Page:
At the Financial Planning Association business solutions conference last month, Julie Littlechild, president of Advisor Impact, presented new information based on a survey of investors about the economics of loyalty. In effect, she was showing what turns a client from satisfied-but-passive to actively engaged in the growth of an advisor’s business.   “Client engagement is the outcome of a practice that is structured effectively and a driver of future growth in an advisor’s business,” she says. “Advisors can achieve a balance between a level of service that is both meaningful to their clients and profitable to then, but which encourages clients to be actively engaged in the growth of the advisor’s business.”   Vanguard Financial Advisory Services sponsored the study and notes the results underscores that there is a direct economic correlation between having engaged clients and having a thriving practice.   Littlechild says that of the investors surveyed (some 1,000), 17 percent were disgruntled, 19 percent were complacent, 31 percent were content, and 33 percent were “engaged.” Actually all of those in the disgruntled section had thought about switching advisors.   Obviously, the thrust of any practice is to move clients into the “engaged” category because the economics of loyalty are simply too great to ignore. Keep in mind that the higher up the scale clients move—from disgruntled to complacent to content to engaged—the more services they utilize, including comprehensive financial planning, retirement income planning, tax planning, estate planning, and trust services. Also, it may go without saying that the engaged clients are more loyal clients. They are unlikely to switch advisors.   So, how to get clients into this category? Littlechild offers a few tips:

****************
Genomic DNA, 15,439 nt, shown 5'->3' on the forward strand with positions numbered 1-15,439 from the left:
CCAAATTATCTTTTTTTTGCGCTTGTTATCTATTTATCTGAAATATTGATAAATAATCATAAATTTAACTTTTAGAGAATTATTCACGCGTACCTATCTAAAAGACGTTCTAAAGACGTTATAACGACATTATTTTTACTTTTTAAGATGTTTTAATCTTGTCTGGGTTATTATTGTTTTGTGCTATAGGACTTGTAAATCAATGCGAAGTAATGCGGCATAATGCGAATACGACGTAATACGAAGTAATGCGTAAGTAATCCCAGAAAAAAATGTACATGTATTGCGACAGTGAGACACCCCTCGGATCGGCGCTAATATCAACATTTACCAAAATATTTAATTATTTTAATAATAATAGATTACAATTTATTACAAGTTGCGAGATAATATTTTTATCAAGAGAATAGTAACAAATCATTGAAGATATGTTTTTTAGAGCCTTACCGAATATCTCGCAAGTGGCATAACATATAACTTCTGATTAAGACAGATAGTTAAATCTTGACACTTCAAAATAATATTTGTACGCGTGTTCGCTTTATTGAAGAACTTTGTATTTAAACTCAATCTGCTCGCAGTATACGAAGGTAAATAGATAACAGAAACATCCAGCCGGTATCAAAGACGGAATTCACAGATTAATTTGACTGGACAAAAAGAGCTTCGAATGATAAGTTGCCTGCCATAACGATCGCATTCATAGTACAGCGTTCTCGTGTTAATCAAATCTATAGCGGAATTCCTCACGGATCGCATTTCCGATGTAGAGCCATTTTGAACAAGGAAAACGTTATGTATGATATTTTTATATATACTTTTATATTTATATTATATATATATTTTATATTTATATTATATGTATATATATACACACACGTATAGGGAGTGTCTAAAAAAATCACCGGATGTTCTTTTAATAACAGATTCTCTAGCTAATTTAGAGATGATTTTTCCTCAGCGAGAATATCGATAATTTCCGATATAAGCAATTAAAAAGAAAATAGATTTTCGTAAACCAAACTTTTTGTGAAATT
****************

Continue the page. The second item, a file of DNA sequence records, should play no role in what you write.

1. Gather more and better feedback on what clients value the most in the relationship.
  2. Clearly define and quantify service standards for clients.
  3. Implement a systematic process to review performance in meeting those standards with clients such as an annual report card.
  4. Assess your client review process to actively engage clients.

  Moreover, to leverage the commitment of such engaged clients, Littlechild says that advisors need to help clients spot referral opportunities, clearly define and communicate the characteristics of your ideal client, including any minimum requirements, and assure clients that you treat all in the same manner.   According to Littlechild, clients don’t owe you, the advisor, an engaged relationship. “You create it by establishing and then leveraging, higher levels of commitment.”   To obtain a copy of the study, to be available this month, send an e-mail to

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